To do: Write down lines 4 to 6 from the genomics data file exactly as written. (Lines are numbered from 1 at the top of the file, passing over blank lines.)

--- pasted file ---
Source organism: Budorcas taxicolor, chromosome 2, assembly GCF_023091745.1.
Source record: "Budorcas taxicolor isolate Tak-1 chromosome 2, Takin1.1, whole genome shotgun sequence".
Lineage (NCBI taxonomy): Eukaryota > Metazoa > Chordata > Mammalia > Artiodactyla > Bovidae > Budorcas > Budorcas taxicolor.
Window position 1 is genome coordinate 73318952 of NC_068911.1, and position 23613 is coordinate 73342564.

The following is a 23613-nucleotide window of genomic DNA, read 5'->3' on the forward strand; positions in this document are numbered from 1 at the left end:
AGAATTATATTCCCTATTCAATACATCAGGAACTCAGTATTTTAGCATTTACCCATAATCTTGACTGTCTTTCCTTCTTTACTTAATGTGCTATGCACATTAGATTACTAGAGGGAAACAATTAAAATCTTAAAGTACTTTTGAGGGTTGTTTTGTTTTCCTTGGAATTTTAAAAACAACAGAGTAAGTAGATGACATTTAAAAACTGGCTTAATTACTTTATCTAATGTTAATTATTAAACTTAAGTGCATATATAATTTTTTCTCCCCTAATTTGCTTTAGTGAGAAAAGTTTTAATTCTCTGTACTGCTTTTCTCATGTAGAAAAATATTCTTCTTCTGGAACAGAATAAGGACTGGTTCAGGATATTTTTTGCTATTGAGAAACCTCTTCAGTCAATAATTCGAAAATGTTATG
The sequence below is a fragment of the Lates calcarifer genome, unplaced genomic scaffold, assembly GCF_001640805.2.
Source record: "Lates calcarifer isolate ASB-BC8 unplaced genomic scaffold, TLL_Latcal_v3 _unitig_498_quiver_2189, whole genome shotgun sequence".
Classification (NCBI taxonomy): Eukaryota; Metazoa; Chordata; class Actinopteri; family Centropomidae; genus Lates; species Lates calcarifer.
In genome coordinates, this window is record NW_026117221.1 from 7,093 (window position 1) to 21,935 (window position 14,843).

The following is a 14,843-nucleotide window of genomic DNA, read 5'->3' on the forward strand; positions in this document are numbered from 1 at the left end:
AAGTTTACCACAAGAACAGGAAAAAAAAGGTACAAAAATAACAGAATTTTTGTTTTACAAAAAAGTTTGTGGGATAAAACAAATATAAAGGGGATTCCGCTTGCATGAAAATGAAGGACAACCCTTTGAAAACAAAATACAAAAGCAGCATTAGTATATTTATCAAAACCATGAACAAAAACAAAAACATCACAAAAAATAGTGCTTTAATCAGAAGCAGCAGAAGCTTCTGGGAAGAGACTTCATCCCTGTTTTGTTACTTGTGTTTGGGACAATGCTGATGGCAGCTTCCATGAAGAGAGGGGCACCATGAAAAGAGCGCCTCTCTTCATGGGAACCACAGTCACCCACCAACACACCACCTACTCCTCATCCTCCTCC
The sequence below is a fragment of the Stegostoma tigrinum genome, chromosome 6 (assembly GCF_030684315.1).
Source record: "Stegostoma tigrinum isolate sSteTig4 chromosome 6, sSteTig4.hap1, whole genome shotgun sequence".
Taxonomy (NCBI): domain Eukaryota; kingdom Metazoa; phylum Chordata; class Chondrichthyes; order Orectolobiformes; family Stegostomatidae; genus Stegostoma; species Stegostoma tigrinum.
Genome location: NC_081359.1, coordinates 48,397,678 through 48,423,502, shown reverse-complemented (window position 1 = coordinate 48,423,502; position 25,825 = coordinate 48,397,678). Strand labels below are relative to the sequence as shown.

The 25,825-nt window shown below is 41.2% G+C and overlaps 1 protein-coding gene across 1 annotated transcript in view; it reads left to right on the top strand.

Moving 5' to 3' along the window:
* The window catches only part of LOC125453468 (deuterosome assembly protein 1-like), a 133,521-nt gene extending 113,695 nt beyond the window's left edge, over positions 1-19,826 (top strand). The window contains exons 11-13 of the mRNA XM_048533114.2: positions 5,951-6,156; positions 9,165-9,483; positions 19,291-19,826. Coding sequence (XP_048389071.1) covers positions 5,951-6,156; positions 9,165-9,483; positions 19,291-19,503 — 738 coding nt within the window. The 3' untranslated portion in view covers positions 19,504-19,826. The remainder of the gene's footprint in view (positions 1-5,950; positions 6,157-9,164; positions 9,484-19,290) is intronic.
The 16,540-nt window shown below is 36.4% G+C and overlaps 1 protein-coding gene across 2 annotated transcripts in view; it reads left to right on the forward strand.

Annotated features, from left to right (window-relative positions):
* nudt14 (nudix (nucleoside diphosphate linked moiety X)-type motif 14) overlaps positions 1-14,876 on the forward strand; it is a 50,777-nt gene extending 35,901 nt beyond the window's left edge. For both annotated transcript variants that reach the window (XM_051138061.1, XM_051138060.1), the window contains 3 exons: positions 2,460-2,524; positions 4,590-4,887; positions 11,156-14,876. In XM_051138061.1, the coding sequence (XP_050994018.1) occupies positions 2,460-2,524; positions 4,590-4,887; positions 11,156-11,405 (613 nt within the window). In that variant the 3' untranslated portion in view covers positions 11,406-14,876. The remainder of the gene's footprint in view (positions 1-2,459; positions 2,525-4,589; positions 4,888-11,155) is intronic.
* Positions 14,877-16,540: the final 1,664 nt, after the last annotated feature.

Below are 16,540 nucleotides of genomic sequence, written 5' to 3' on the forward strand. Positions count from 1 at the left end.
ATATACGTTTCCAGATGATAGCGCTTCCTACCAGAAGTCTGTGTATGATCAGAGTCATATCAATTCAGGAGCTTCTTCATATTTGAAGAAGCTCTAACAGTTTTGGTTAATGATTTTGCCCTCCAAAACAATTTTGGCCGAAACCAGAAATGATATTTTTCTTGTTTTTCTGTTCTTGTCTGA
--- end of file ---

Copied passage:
Window position 1 is genome coordinate 73318952 of NC_068911.1, and position 23613 is coordinate 73342564.

The following is a 23613-nucleotide window of genomic DNA, read 5'->3' on the forward strand; positions in this document are numbered from 1 at the left end:
AGAATTATATTCCCTATTCAATACATCAGGAACTCAGTATTTTAGCATTTACCCATAATCTTGACTGTCTTTCCTTCTTTACTTAATGTGCTATGCACATTAGATTACTAGAGGGAAACAATTAAAATCTTAAAGTACTTTTGAGGGTTGTTTTGTTTTCCTTGGAATTTTAAAAACAACAGAGTAAGTAGATGACATTTAAAAACTGGCTTAATTACTTTATCTAATGTTAATTATTAAACTTAAGTGCATATATAATTTTTTCTCCCCTAATTTGCTTTAGTGAGAAAAGTTTTAATTCTCTGTACTGCTTTTCTCATGTAGAAAAATATTCTTCTTCTGGAACAGAATAAGGACTGGTTCAGGATATTTTTTGCTATTGAGAAACCTCTTCAGTCAATAATTCGAAAATGTTATG